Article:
* Clive Barker's first novel.
Born in Liverpool in 1952, Clive Barker writes, directs and produces for the screen. His films include Hellraiser and Nightbreed.
Barker has generated acclaim and controversy with his dozens of shorter works published in the six ``Books of Blood.'' His rather long first novel is often engrossing, often disturbing and depressing. Horror mavens who enjoy violence and harrowing imagery will find plenty of both here. But there is more to The Damnation Game than gore. This story of a supernaturally powerful man who can resurrect the dead probes the many varieties of corruption: of the flesh, of ideals, of civilization. The world Barker depicts is controlled by immensely powerful men motivated solely by self-interest. His charactersJoseph Whitehead, captain of industry; his defeated, addicted daugther, Carys; his increasingly frightened bodyguard Marty Strauss; the demonic, perhaps immortal Mamoulian; and Mamoulian's puppet, the disgusting ``Razor-Eater'' Breerare original and memorable. The story, loosely based on Shakespeare's Tempest, is goodnot exactly a pleasurable read in the usual sense of the word, but always interesting. (June 5)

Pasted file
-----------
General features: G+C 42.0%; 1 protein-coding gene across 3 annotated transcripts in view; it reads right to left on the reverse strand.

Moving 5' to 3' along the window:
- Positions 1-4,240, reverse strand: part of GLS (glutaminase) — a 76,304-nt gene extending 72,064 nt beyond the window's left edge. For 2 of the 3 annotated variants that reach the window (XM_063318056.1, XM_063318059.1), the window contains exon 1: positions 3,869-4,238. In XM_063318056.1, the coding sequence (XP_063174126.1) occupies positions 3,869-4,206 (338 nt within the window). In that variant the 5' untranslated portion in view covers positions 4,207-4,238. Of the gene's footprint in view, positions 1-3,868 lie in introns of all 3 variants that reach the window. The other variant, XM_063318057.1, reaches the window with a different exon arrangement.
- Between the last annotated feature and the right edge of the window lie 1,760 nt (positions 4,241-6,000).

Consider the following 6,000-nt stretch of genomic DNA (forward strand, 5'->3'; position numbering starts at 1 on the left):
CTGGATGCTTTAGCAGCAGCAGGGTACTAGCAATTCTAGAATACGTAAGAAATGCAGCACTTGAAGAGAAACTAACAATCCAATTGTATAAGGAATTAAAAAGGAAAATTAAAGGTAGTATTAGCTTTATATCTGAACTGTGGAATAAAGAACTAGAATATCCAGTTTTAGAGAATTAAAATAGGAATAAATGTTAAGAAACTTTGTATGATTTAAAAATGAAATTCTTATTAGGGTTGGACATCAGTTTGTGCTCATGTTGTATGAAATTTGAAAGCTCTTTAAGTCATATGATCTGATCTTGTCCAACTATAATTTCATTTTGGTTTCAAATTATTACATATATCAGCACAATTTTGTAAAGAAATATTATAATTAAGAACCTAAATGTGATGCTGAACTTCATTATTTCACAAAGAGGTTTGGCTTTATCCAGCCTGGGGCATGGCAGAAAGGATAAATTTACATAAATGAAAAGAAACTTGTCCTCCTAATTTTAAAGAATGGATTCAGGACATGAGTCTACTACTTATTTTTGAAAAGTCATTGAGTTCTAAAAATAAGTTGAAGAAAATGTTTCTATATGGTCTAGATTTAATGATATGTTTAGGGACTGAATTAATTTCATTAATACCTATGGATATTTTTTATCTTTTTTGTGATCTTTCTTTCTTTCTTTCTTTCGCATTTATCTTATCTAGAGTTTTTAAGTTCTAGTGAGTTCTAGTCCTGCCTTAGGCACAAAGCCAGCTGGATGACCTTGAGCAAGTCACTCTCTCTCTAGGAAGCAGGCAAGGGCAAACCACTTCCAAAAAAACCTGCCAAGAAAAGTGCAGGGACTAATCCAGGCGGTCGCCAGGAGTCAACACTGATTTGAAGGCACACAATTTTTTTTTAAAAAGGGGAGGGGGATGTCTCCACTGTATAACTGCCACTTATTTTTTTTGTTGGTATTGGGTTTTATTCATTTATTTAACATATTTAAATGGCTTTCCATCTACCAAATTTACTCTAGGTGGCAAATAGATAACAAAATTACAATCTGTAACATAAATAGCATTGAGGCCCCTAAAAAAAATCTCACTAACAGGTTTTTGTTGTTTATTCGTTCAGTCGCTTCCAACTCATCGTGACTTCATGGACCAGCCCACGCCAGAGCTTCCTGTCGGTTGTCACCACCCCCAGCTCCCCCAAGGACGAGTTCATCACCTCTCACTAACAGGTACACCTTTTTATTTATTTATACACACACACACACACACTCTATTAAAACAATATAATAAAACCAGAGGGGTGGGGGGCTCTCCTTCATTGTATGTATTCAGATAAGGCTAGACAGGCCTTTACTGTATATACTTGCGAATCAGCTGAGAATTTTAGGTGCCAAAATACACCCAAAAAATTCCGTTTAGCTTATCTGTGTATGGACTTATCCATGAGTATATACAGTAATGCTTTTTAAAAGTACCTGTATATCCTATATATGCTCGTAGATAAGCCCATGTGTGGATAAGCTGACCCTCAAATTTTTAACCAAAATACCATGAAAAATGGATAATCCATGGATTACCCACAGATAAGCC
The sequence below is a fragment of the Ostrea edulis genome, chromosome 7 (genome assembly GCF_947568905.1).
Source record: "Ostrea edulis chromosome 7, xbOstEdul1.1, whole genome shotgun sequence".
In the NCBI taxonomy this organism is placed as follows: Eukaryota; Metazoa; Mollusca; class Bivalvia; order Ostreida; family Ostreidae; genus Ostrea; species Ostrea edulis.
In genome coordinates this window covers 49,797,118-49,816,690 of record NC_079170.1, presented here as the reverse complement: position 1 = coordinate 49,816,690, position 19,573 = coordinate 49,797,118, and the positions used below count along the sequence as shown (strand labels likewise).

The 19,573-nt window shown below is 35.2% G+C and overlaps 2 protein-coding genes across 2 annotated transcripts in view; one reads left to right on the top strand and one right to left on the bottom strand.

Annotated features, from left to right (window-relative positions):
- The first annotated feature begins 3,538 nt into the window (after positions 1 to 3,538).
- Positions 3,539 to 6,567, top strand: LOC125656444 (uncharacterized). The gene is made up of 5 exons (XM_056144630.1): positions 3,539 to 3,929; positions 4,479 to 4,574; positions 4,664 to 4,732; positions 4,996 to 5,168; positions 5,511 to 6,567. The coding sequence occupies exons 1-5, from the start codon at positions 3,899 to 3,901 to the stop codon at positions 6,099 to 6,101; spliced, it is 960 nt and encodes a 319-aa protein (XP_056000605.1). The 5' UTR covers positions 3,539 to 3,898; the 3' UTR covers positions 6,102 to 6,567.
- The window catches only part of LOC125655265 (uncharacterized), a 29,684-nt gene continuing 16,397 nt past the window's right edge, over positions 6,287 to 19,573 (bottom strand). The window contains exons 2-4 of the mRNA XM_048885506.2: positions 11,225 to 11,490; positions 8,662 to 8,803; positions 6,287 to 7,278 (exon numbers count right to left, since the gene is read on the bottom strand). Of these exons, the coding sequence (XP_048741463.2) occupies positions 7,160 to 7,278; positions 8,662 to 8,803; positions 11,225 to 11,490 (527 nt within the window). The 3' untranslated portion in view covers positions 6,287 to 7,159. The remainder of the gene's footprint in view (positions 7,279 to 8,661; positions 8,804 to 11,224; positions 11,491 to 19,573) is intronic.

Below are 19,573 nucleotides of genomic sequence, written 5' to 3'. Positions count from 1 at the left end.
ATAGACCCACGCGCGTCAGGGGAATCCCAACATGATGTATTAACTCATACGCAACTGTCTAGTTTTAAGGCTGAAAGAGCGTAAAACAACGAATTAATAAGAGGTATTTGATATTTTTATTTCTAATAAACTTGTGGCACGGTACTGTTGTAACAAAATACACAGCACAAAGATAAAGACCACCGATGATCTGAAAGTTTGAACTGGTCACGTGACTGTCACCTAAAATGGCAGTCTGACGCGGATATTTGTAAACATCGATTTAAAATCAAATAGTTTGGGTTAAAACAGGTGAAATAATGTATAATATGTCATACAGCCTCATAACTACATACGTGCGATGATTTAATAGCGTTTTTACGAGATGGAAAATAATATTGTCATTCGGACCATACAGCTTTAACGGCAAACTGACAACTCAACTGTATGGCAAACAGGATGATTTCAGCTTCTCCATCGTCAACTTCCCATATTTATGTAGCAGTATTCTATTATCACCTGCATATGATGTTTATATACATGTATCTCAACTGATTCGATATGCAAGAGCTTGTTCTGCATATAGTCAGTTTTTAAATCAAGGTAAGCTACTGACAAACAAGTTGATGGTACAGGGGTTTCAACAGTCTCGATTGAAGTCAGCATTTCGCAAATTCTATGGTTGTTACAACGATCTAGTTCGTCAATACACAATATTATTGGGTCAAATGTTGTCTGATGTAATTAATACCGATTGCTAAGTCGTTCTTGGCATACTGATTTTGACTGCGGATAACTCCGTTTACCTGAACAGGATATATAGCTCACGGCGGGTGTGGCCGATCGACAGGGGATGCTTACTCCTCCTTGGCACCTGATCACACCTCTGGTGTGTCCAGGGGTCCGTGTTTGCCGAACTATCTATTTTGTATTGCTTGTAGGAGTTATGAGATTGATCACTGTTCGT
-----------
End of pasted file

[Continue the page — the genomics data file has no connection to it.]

'Touches of sheer brillance throughout' - James Herbert
``I have seen the future of the horror genre, and his name is Clive Barker,'' Stephen King has written. Fortunately, this first novel (Barker has published short story collections) more than bears the weight of King's praise. Barker is a better writer than King, and his characters are just as interesting. Set in modern Britain, the story thrusts a flawed ``innocent''parolee Marty Straussinto an epic conflict between wealthy Joseph Whitehead and Mamoulian the Cardplayer, a centuries-old creature with whom Whitehead had struck a bargain to obtain his wealth and power. Whitehead reneges, and the resulting struggle is played out primarily on his fortress-like estate. Barker's excellent writing makes the graphic, grotesque imagery endemic to current horror fiction very effective. Highly recommended anywhere horror fiction is popular. A.J. Wright, Anesthesiology Dept., Univ. of Alabama at Birmingham